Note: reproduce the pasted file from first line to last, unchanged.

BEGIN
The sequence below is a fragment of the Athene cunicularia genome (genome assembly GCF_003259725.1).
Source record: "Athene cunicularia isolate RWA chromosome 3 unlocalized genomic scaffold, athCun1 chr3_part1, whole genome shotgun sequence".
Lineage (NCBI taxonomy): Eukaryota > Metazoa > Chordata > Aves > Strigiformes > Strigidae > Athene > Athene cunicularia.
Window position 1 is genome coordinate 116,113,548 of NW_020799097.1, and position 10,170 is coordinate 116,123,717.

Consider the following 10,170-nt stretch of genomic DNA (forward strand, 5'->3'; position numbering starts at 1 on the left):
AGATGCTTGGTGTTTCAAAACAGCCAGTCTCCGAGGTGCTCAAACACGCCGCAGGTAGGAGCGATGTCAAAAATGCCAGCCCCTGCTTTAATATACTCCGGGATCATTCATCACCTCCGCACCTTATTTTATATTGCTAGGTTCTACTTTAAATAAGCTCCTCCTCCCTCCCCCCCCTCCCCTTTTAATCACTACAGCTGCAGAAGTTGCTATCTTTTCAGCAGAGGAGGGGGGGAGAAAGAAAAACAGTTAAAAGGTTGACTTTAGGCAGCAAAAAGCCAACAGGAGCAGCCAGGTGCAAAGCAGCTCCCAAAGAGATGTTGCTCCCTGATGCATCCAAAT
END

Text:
The sequence below is a fragment of the Athene cunicularia genome (genome assembly GCF_003259725.1).
Source record: "Athene cunicularia isolate RWA chromosome 3 unlocalized genomic scaffold, athCun1 chr3_part1, whole genome shotgun sequence".
Lineage (NCBI taxonomy): Eukaryota > Metazoa > Chordata > Aves > Strigiformes > Strigidae > Athene > Athene cunicularia.
Window position 1 is genome coordinate 116,113,548 of NW_020799097.1, and position 10,170 is coordinate 116,123,717.

Consider the following 10,170-nt stretch of genomic DNA (forward strand, 5'->3'; position numbering starts at 1 on the left):
AGATGCTTGGTGTTTCAAAACAGCCAGTCTCCGAGGTGCTCAAACACGCCGCAGGTAGGAGCGATGTCAAAAATGCCAGCCCCTGCTTTAATATACTCCGGGATCATTCATCACCTCCGCACCTTATTTTATATTGCTAGGTTCTACTTTAAATAAGCTCCTCCTCCCTCCCCCCCCTCCCCTTTTAATCACTACAGCTGCAGAAGTTGCTATCTTTTCAGCAGAGGAGGGGGGGAGAAAGAAAAACAGTTAAAAGGTTGACTTTAGGCAGCAAAAAGCCAACAGGAGCAGCCAGGTGCAAAGCAGCTCCCAAAGAGATGTTGCTCCCTGATGCATCCAAAT